On the days she’s gripping onto hope, Aragon tries to be present and grateful for her accomplishments. She holds onto “the hope of a better tomorrow, hope that one day I can leave a better footprint for the trans community.” “I’m at a point where I live comfortably, where I can throw on some sweats and a sweater and go out into the world and people see me as a girl…I’m living my life the way I want,” said Aragon. “And yet I’m over here still fighting my body because
I’m not satisfied now that I have the opportunity to get surgeries.” Over time, the mirror became a way for Aragon to keep track of how she felt. She’d check it for positive or negative reinforcement but always came back to the same conclusion. When Aragon looks into the mirror, she searches for her beauty. She hears the compliments she’s received and sees how she’s gotten over past insecurities. Aragon said, “You were born the way you were to look and be who you are, so you have to own it and run with it.”
“You were born the way you were to look and be who you are, so you have to own it.”
- Valentina Aragon
“I become nitpicky... I discourage myself, but I’m trying my best to get to that point where I feel good about myself.”
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- Christina Hernandez
They’re nice to look at Christina Hernandez enjoys exercising at the park. She goes for the open space and stays for the trees swaying high above. However, she has not been able to go to the park recently. She recently became a stay-at-home mom who focuses on her husband and her sons, one who is in third grade and the other in eighth. Hernandez loves being a mom and enters “mommy-mode” whenever need be, but she began feeling uncomfortable with her body after having kids.
and eat. It became my comfort zone.” This comfort zone soon became a source of discouragement. “I become nitpicky and poke at how my panza (belly) looks,” said Hernandez. “I discourage myself, but I’m trying my best to get to that point where I feel good about myself.” There are days she walks past her reflection in the mirror and thinks to herself, “Oh my god, I’m looking cute or whatever.” Other days, the mirror focuses on her face. Her eyes get redirected to her hair, where she’ll separate a single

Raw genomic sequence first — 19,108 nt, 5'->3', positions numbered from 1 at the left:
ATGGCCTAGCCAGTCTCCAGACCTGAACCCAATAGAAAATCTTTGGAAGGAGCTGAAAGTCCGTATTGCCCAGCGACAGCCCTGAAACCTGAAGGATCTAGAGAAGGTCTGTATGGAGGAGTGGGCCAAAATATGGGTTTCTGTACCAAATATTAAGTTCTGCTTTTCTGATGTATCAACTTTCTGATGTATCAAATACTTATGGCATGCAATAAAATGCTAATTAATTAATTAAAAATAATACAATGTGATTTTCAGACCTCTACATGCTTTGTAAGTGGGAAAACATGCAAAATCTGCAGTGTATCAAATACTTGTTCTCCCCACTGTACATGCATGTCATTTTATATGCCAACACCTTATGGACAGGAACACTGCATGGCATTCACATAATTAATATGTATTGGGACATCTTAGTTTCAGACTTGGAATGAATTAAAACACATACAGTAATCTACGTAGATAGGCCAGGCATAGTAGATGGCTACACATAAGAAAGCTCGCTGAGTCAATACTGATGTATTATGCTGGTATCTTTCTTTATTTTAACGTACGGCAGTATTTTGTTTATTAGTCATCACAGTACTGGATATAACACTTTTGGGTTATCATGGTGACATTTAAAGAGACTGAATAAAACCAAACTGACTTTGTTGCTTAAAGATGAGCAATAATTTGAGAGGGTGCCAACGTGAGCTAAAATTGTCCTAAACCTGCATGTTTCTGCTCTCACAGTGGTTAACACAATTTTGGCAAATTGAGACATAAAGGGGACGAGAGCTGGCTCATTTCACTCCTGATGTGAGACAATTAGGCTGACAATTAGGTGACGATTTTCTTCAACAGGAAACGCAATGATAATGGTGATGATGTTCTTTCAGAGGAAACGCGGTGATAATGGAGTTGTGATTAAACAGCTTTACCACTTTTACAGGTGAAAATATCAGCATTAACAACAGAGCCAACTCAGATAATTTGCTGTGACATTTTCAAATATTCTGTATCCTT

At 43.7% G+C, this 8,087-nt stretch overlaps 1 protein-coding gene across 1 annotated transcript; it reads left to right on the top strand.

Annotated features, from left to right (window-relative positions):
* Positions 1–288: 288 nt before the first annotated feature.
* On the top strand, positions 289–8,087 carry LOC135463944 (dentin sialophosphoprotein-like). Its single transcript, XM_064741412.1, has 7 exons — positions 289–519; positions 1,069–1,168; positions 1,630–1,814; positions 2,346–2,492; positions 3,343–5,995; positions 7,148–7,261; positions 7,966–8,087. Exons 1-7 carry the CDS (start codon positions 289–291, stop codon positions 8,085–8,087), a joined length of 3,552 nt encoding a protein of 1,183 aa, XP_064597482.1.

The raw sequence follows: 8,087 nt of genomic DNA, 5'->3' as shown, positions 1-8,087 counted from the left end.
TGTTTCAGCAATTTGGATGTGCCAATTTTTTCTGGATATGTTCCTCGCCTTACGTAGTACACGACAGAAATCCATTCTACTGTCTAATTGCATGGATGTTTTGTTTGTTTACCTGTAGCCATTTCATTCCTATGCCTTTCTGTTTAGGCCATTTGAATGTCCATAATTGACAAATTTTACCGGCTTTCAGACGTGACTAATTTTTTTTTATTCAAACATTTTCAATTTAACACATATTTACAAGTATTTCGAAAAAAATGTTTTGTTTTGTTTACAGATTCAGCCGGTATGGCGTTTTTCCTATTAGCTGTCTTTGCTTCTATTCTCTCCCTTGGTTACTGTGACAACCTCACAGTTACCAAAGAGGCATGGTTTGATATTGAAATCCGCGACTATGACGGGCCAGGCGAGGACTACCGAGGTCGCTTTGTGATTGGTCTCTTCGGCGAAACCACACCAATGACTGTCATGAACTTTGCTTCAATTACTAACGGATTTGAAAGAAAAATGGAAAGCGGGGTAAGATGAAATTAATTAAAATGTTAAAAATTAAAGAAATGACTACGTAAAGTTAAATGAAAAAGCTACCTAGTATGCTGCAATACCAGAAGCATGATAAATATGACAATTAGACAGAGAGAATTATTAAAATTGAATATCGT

silver strand from her caramel roots. She’ll flip the mirror around and focus on her acne scars. Hernandez isn’t always in the mood to use foundation to conceal blemishes. Her platinum balayage is frequently in a bun, and, although she’s occasionally been asked if she’s mad, Hernandez always replies, “That’s just my face.”
that, from a distance, appears as running water, but from close up reveals a smokey arrangement of roses where gloomy butterflies rest. “Butterflies are pretty, and roses are pretty too,” Hernandez said. “They’re nice to look at.”
While she’ll never fake a smile, her face lights up at the mention of her tattoo — a half sleeve on her left arm
“Mentally, I was okay. I don’t think I went through postpartum depression, thank god, but physically I was not happy,” Hernandez said. “I was overweight. I would eat and eat
By Hunter Troy
By Hunter Troy
‘It’s Your Worst Nightmare’
Living with Endometriosis:
Janette Rogers-Booth walked into her school nurse’s office feeling humiliated, alone and bewildered. She was in the fourth grade and asked for a sanitary pad because she started cramping, bleeding through her pants and vomiting. “You need to be better prepared for your period,” said the school nurse. But Rogers-Booth wasn’t experiencing a normal period — it was endometriosis. The Center for Endometriosis Care (CEC) in Atlanta defines endometriosis as the existence of tissue that is similar to the endometrium (endometrial lining) growing outside of the uterus. The disease can grow throughout one’s entire body, including the pelvis, lungs, diaphragm, bowel, spine, etc. Though it mostly affects women, endometriosis can also affect transgender men and nonbinary people. No one knows the cause of the disease, yet it’s known to be estrogen-dependent. “It literally stung deep to be shamed by the nurse instead of being empowered and uplifted,” said Rogers-Booth. “I felt like my period was shameful and for a long time I did not like to openly discuss my period or pelvic pain.” Her life with the disease has been difficult and complex. “When I am having a flare-up, my quality of life is very poor and the pain and complications are severe. Usually, at that point, I am in bed not able to participate in my normal daily activities. It is exhausting to fight that long without having an answer as to what it is you are fighting,” Rogers-Booth said. Rogers-Booth, 41, currently lives in El Dorado, California and still suffers from endometriosis. She’s undergone upwards of five surgical procedures to lessen her symptoms of the disease. Rogers-Booth is currently waiting to undergo yet another